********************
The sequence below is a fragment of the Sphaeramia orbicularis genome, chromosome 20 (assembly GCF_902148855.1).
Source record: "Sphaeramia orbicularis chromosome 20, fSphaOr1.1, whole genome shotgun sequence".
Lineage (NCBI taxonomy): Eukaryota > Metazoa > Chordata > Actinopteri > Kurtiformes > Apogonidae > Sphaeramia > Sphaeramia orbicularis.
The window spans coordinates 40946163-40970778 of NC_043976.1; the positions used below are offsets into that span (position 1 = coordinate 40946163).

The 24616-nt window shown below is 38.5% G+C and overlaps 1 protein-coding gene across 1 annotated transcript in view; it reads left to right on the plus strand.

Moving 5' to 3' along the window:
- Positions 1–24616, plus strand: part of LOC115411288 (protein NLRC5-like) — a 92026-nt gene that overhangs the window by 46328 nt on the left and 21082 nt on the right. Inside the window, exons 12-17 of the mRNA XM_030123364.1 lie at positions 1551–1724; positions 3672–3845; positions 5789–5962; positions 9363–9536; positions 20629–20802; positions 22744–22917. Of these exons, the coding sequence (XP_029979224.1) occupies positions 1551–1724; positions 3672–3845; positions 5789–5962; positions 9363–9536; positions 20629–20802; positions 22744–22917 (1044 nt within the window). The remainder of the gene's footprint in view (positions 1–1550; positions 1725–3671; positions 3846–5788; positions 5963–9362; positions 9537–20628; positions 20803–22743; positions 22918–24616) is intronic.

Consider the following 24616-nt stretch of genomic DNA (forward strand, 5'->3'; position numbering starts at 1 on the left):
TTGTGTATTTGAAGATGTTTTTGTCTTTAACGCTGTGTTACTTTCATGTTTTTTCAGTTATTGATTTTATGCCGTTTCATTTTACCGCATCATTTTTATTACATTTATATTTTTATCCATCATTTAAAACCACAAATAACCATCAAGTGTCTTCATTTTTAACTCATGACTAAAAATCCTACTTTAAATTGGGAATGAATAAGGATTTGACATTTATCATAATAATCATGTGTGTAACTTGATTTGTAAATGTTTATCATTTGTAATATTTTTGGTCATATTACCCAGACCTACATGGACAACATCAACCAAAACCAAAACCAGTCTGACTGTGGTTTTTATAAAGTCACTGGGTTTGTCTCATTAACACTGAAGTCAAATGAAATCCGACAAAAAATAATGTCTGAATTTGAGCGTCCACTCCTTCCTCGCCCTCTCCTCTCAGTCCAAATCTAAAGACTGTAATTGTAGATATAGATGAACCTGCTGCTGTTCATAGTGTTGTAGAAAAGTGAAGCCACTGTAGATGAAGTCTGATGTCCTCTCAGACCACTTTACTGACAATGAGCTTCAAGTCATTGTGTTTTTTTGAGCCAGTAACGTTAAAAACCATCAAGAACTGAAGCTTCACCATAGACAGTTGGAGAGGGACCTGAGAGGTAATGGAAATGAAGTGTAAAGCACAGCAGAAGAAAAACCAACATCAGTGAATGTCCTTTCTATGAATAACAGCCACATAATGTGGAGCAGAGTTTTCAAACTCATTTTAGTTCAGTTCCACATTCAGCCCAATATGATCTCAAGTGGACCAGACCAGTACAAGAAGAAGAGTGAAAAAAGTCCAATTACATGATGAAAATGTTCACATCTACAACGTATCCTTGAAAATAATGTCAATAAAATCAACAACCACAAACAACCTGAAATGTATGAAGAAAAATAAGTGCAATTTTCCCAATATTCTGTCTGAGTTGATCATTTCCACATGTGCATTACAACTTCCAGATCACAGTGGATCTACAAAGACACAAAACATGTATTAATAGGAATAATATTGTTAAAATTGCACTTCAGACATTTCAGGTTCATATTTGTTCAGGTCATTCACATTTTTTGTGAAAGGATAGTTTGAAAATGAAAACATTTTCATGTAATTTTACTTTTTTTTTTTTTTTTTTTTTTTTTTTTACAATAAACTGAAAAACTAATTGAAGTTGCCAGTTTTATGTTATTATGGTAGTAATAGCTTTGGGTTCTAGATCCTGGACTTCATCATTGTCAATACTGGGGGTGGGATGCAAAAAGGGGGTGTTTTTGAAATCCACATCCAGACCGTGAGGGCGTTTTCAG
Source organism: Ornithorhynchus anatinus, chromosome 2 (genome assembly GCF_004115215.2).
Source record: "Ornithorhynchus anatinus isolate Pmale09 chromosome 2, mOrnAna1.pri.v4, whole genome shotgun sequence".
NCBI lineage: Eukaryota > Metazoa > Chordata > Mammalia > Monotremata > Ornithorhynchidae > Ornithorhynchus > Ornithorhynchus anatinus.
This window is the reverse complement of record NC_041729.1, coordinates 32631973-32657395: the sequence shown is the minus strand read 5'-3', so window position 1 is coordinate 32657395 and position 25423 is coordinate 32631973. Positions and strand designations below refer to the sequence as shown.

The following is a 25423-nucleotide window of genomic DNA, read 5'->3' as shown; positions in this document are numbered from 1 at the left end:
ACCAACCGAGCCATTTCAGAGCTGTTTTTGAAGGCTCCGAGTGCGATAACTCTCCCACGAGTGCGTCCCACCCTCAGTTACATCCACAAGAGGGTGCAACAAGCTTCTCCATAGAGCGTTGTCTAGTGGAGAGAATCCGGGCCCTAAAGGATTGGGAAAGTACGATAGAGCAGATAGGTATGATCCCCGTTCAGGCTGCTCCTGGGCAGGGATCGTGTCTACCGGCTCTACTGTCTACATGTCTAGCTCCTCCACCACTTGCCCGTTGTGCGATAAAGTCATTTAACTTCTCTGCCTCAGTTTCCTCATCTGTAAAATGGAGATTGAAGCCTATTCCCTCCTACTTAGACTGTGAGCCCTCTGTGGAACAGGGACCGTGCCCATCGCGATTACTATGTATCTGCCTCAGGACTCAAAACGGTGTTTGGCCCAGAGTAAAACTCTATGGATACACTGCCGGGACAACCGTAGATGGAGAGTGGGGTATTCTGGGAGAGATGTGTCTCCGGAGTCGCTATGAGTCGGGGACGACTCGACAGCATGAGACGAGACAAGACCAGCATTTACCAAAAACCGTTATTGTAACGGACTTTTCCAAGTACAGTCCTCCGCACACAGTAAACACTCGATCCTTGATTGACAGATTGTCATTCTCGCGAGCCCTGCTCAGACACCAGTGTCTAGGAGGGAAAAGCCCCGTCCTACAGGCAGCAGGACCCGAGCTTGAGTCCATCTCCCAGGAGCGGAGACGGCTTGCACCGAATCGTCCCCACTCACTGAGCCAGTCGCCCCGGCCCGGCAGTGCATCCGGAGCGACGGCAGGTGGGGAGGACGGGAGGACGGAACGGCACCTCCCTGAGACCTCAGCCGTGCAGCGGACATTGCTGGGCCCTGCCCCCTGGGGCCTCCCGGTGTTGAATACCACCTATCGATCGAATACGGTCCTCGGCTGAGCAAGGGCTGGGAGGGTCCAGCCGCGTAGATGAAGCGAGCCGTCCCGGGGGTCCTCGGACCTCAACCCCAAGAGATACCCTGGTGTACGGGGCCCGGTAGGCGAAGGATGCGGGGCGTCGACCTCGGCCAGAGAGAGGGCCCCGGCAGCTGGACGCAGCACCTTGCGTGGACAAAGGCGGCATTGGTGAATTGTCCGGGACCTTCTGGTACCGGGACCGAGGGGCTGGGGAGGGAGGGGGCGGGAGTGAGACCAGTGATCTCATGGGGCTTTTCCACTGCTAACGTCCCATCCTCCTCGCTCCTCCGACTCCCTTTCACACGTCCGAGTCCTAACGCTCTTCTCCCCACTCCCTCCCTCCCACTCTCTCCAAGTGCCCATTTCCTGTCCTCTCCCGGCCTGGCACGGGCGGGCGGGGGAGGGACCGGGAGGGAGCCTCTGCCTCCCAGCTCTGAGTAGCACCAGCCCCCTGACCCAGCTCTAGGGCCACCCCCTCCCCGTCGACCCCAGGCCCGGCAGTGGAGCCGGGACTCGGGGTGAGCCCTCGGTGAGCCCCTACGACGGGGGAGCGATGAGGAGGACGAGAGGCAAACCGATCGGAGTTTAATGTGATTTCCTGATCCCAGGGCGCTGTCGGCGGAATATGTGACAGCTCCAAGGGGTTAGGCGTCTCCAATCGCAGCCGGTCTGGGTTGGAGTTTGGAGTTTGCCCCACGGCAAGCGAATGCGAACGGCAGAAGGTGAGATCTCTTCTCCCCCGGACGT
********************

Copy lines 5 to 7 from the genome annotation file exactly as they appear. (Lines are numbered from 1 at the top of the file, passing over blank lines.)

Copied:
The 24616-nt window shown below is 38.5% G+C and overlaps 1 protein-coding gene across 1 annotated transcript in view; it reads left to right on the plus strand.

Moving 5' to 3' along the window:
- Positions 1–24616, plus strand: part of LOC115411288 (protein NLRC5-like) — a 92026-nt gene that overhangs the window by 46328 nt on the left and 21082 nt on the right. Inside the window, exons 12-17 of the mRNA XM_030123364.1 lie at positions 1551–1724; positions 3672–3845; positions 5789–5962; positions 9363–9536; positions 20629–20802; positions 22744–22917. Of these exons, the coding sequence (XP_029979224.1) occupies positions 1551–1724; positions 3672–3845; positions 5789–5962; positions 9363–9536; positions 20629–20802; positions 22744–22917 (1044 nt within the window). The remainder of the gene's footprint in view (positions 1–1550; positions 1725–3671; positions 3846–5788; positions 5963–9362; positions 9537–20628; positions 20803–22743; positions 22918–24616) is intronic.